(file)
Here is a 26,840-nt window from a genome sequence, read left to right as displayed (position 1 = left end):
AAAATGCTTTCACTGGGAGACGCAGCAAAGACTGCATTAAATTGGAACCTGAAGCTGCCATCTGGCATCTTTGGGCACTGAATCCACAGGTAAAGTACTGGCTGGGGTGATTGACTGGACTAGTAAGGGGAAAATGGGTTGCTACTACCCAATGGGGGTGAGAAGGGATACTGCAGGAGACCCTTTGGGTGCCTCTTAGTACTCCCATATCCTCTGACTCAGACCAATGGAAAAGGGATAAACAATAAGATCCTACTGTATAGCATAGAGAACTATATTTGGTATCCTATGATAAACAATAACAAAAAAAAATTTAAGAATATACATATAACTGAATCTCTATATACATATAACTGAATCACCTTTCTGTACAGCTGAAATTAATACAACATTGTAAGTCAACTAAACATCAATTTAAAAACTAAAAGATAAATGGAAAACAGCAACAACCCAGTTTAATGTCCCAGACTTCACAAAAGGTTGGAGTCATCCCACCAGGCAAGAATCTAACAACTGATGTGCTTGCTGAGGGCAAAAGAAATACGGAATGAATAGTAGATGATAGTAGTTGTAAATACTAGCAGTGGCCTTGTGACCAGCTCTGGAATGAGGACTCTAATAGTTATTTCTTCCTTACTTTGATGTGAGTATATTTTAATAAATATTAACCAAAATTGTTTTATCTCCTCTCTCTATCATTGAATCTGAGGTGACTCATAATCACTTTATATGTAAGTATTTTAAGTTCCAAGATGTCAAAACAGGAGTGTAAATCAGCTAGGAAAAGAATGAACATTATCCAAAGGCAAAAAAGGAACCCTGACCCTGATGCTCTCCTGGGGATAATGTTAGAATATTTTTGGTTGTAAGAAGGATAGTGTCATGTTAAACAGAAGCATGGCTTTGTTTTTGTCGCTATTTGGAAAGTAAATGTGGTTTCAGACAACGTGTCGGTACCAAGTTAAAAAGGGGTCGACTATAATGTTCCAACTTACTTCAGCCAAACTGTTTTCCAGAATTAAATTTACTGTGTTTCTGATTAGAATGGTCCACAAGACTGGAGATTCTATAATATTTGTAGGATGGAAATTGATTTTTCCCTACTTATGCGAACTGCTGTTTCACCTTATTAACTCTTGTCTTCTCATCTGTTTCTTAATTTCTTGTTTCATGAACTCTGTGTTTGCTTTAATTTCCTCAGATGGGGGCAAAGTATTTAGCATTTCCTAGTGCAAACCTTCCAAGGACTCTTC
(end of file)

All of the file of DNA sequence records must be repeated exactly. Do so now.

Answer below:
Here is a 26,840-nt window from a genome sequence, read left to right as displayed (position 1 = left end):
AAAATGCTTTCACTGGGAGACGCAGCAAAGACTGCATTAAATTGGAACCTGAAGCTGCCATCTGGCATCTTTGGGCACTGAATCCACAGGTAAAGTACTGGCTGGGGTGATTGACTGGACTAGTAAGGGGAAAATGGGTTGCTACTACCCAATGGGGGTGAGAAGGGATACTGCAGGAGACCCTTTGGGTGCCTCTTAGTACTCCCATATCCTCTGACTCAGACCAATGGAAAAGGGATAAACAATAAGATCCTACTGTATAGCATAGAGAACTATATTTGGTATCCTATGATAAACAATAACAAAAAAAAATTTAAGAATATACATATAACTGAATCTCTATATACATATAACTGAATCACCTTTCTGTACAGCTGAAATTAATACAACATTGTAAGTCAACTAAACATCAATTTAAAAACTAAAAGATAAATGGAAAACAGCAACAACCCAGTTTAATGTCCCAGACTTCACAAAAGGTTGGAGTCATCCCACCAGGCAAGAATCTAACAACTGATGTGCTTGCTGAGGGCAAAAGAAATACGGAATGAATAGTAGATGATAGTAGTTGTAAATACTAGCAGTGGCCTTGTGACCAGCTCTGGAATGAGGACTCTAATAGTTATTTCTTCCTTACTTTGATGTGAGTATATTTTAATAAATATTAACCAAAATTGTTTTATCTCCTCTCTCTATCATTGAATCTGAGGTGACTCATAATCACTTTATATGTAAGTATTTTAAGTTCCAAGATGTCAAAACAGGAGTGTAAATCAGCTAGGAAAAGAATGAACATTATCCAAAGGCAAAAAAGGAACCCTGACCCTGATGCTCTCCTGGGGATAATGTTAGAATATTTTTGGTTGTAAGAAGGATAGTGTCATGTTAAACAGAAGCATGGCTTTGTTTTTGTCGCTATTTGGAAAGTAAATGTGGTTTCAGACAACGTGTCGGTACCAAGTTAAAAAGGGGTCGACTATAATGTTCCAACTTACTTCAGCCAAACTGTTTTCCAGAATTAAATTTACTGTGTTTCTGATTAGAATGGTCCACAAGACTGGAGATTCTATAATATTTGTAGGATGGAAATTGATTTTTCCCTACTTATGCGAACTGCTGTTTCACCTTATTAACTCTTGTCTTCTCATCTGTTTCTTAATTTCTTGTTTCATGAACTCTGTGTTTGCTTTAATTTCCTCAGATGGGGGCAAAGTATTTAGCATTTCCTAGTGCAAACCTTCCAAGGACTCTTC